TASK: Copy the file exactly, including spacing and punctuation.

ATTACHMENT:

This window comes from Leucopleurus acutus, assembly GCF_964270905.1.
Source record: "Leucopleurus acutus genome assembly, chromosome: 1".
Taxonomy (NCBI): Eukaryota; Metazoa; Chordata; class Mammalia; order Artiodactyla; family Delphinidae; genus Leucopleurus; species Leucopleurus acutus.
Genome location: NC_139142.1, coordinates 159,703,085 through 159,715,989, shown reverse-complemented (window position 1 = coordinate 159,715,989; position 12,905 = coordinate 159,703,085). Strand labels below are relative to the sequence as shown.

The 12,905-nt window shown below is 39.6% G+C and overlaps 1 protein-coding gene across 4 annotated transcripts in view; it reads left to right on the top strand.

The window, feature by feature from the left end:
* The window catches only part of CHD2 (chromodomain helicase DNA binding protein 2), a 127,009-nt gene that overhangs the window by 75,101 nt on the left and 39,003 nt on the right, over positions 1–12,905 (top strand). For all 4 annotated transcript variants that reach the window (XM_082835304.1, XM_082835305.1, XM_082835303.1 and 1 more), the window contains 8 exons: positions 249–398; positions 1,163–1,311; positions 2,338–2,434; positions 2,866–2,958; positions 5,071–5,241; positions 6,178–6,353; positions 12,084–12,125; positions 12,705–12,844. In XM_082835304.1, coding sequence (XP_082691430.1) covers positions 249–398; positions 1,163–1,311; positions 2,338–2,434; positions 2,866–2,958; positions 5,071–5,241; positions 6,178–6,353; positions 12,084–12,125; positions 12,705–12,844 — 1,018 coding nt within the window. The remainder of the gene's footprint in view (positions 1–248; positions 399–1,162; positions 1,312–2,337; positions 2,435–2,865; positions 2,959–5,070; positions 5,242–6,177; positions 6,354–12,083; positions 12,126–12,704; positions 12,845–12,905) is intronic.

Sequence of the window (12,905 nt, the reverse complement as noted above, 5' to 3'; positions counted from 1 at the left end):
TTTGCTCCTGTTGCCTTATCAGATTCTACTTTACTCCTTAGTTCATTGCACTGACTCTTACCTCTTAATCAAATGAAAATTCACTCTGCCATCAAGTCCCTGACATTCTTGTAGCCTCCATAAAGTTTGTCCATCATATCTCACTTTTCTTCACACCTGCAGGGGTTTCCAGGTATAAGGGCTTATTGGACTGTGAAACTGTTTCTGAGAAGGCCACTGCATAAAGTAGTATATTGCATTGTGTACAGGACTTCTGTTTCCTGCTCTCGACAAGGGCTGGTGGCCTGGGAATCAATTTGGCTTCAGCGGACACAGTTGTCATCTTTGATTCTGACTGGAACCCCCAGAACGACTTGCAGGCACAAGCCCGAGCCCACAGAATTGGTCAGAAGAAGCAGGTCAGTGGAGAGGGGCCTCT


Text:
This window comes from Leucopleurus acutus, assembly GCF_964270905.1.
Source record: "Leucopleurus acutus genome assembly, chromosome: 1".
Taxonomy (NCBI): Eukaryota; Metazoa; Chordata; class Mammalia; order Artiodactyla; family Delphinidae; genus Leucopleurus; species Leucopleurus acutus.
Genome location: NC_139142.1, coordinates 159,703,085 through 159,715,989, shown reverse-complemented (window position 1 = coordinate 159,715,989; position 12,905 = coordinate 159,703,085). Strand labels below are relative to the sequence as shown.

The 12,905-nt window shown below is 39.6% G+C and overlaps 1 protein-coding gene across 4 annotated transcripts in view; it reads left to right on the top strand.

The window, feature by feature from the left end:
* The window catches only part of CHD2 (chromodomain helicase DNA binding protein 2), a 127,009-nt gene that overhangs the window by 75,101 nt on the left and 39,003 nt on the right, over positions 1–12,905 (top strand). For all 4 annotated transcript variants that reach the window (XM_082835304.1, XM_082835305.1, XM_082835303.1 and 1 more), the window contains 8 exons: positions 249–398; positions 1,163–1,311; positions 2,338–2,434; positions 2,866–2,958; positions 5,071–5,241; positions 6,178–6,353; positions 12,084–12,125; positions 12,705–12,844. In XM_082835304.1, coding sequence (XP_082691430.1) covers positions 249–398; positions 1,163–1,311; positions 2,338–2,434; positions 2,866–2,958; positions 5,071–5,241; positions 6,178–6,353; positions 12,084–12,125; positions 12,705–12,844 — 1,018 coding nt within the window. The remainder of the gene's footprint in view (positions 1–248; positions 399–1,162; positions 1,312–2,337; positions 2,435–2,865; positions 2,959–5,070; positions 5,242–6,177; positions 6,354–12,083; positions 12,126–12,704; positions 12,845–12,905) is intronic.

Sequence of the window (12,905 nt, the reverse complement as noted above, 5' to 3'; positions counted from 1 at the left end):
TTTGCTCCTGTTGCCTTATCAGATTCTACTTTACTCCTTAGTTCATTGCACTGACTCTTACCTCTTAATCAAATGAAAATTCACTCTGCCATCAAGTCCCTGACATTCTTGTAGCCTCCATAAAGTTTGTCCATCATATCTCACTTTTCTTCACACCTGCAGGGGTTTCCAGGTATAAGGGCTTATTGGACTGTGAAACTGTTTCTGAGAAGGCCACTGCATAAAGTAGTATATTGCATTGTGTACAGGACTTCTGTTTCCTGCTCTCGACAAGGGCTGGTGGCCTGGGAATCAATTTGGCTTCAGCGGACACAGTTGTCATCTTTGATTCTGACTGGAACCCCCAGAACGACTTGCAGGCACAAGCCCGAGCCCACAGAATTGGTCAGAAGAAGCAGGTCAGTGGAGAGGGGCCTCT